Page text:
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The following book is available from amazon.com:

'Photo Sex: Fine Art Sexual Photography Comes of Age' by David Steinberg


Photograph by David Steinberg

Nice People Suck: The cover art from David Steinberg's 'Photo Sex: Fine Art Sexual Photography Comes of Age.'

On Our Backs

Santa Cruz photographer David Steinberg clicks his way into the bedrooms of real people to portray the raw beauty of real sex

By Mike Connor

David Steinberg has so much to say about sex, you'd think he invented it. His monthly column "Comes Naturally" has been running in the S.F.-based Spectator Magazine and circulating around the Internet for over 11 years now. The amazing part is that, even with all that, he's never at a loss for fresh and penetrating insights into sex and sexuality.

"Art has a function," says Steinberg during a recent interview at his house in Santa Cruz. "It teaches us things in a different way than going to school and reading an article. But art exploration and sex haven't come together before; or if it does, nobody knows about it. There are dozens of photographers that are doing sex as serious photography--not jack-off photography--with sex front and center."

With his new book, Photo Sex: Fine Art Sexual Photography Comes of Age, Steinberg is showcasing 31 photographers who specialize in capturing explicitly honest images of sexuality. Light years ahead of your average porn pics, these images are noticeably candid and charged with genuine intimacy, which makes sense given that the so-called "models" are not the kind who get paid to pose, but rather everyday people--most often characterized by the wide range of difference in age, race, body type and sexual preferences--engaged in some form of real sex.

Right about now, most of you are undoubtedly thinking, "Grandma will simply adore that book for her coffee table." And though she'd probably never admit it, you're probably right. Because in a puerile culture smitten with images of Pam Anderson, Tommy Lee and Paris Hilton doin' the nasty on tape, it's good to know that someone is trying to loosen the stranglehold that Hollywood and world-porn-capital Van Nuys have on the popular sexual imagination. Because regular people have sex too, and it can get pretty damn hot.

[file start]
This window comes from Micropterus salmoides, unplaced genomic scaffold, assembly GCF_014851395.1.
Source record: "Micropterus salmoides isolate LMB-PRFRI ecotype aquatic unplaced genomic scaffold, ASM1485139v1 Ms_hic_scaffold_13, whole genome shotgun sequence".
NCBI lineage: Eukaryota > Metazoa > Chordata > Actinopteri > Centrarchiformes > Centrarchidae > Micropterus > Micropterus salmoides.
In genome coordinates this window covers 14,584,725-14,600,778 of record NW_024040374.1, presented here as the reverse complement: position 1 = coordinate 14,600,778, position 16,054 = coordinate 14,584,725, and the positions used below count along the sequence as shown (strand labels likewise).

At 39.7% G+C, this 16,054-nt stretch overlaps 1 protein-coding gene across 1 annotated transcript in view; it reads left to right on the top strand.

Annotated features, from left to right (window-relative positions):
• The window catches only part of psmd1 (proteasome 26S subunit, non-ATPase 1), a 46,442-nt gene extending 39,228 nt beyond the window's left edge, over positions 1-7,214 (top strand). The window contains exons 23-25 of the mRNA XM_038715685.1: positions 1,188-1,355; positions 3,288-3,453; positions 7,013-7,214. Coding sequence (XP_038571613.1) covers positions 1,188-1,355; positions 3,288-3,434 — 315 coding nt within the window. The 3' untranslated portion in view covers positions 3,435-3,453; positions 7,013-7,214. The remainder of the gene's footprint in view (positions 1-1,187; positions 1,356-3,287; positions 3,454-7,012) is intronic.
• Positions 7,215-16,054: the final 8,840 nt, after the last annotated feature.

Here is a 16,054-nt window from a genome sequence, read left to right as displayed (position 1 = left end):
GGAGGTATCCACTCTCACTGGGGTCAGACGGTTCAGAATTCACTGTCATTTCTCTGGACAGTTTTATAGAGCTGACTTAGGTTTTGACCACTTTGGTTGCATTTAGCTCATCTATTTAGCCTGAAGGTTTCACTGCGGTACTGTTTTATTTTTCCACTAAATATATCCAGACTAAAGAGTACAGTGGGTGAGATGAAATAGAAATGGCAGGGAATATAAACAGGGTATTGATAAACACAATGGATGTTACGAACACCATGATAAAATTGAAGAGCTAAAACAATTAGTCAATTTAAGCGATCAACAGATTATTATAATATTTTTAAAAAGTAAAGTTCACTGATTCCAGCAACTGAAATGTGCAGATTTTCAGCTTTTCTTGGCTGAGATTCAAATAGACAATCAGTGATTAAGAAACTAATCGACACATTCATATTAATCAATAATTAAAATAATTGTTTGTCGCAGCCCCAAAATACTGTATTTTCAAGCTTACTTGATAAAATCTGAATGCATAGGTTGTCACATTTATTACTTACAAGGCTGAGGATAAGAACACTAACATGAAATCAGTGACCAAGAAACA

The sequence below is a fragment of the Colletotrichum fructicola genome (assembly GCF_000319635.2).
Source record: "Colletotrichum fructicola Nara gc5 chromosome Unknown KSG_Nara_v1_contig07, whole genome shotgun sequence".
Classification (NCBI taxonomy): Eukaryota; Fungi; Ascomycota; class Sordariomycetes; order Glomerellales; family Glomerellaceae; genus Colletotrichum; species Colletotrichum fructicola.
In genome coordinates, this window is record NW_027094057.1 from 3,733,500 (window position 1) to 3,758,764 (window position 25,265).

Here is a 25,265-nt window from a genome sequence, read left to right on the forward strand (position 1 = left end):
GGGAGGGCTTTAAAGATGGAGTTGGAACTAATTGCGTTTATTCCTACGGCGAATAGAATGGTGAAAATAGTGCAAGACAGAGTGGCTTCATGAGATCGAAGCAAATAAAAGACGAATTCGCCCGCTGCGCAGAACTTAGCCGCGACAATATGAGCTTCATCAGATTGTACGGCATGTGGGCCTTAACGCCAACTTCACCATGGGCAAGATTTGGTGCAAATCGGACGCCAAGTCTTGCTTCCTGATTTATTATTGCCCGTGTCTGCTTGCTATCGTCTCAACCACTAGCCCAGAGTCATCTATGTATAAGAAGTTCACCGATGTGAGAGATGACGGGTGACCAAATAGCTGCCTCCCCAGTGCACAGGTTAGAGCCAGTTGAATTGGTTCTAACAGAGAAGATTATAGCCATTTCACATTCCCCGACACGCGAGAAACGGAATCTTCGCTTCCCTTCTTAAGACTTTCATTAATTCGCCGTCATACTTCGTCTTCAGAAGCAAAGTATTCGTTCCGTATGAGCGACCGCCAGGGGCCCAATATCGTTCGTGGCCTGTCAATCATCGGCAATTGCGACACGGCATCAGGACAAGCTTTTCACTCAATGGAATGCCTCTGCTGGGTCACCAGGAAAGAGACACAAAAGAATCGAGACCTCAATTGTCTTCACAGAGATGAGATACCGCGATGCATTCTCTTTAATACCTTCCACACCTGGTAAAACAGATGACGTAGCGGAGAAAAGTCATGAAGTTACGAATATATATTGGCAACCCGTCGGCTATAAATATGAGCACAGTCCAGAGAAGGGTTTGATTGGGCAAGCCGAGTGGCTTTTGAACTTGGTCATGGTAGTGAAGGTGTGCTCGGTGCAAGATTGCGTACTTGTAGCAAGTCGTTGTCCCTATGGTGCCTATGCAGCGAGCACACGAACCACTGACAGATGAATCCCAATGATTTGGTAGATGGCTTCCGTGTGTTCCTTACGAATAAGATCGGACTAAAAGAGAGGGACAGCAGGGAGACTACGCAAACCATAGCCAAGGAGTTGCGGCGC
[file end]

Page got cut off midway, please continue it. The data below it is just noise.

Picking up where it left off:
"Trying to validate people's sexuality is my way of being a political activist these days," says Steinberg, who's been a civil rights activist since the '60s. "Sexual issues are all over the news, from abortion to sex roles to gender issues to AIDS; the whole culture is dealing in a very powerful and political way with huge changes around sexual values. I consider my work political in that way--of getting people to honor their sexuality even when it doesn't fit into this narrow channel of what the culture says is legitimate."

While the book may not be suitable for the puritans and the unadventurous among us, it functions beautifully as a sort of sexual litmus test, and even presents a gentle, Fermata-esque confrontation for the viewer that Steinberg hopes might help people to embrace the quieter, darker, amorphous dimensions of their own sexuality. The photos in the beginning of the book are actually quite soft and loving, but like the ascending difficulty of an exercise bike program, the content gets progressively naughtier, with participants experimenting with sexual positions and toys as well as gender and power relations.

"I believe that if you don't pay attention to your sexual desires, if you don't honor or work on what you really want sexually, the emotional price tag will be bigger than you think," says Steinberg. "And if you do act out your sexual desires, even if they make for difficulties in your life, the amount of personal confirmation and satisfaction will be greater than you think, so I tend to advocate for people to honor their desire and take it seriously. There's a lot of misery out there from people who are not happy sexually."

Steinberg has earned the trust of a steady stream of couples who allow him, with his camera and lights in tow, into their lives and bedrooms.

"People who do this end up with pictures of themselves that they can't see in any other way," says Steinberg. "You need someone to grab a moment for you and show it back to you; you can't get it from the movie camera in the corner. When people are looking into each others eyes and are just really connected to each other, that's my job is to capture that. You can just see the love, and I think that's the big payoff."

Photo Sex: Fine Art Sexual Photography Comes of Age, Down There Press; 128 pages; $35 paper, is available at Bookshop Santa Cruz, Logos, Capitola Book Cafe and Camouflage. Check out David Steinberg's archived columns at www.sexuality.org/davids.html or subscribe to his mailing list by emailing [email protected].

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From the December 24-31, 2003 issue of Metro Santa Cruz.

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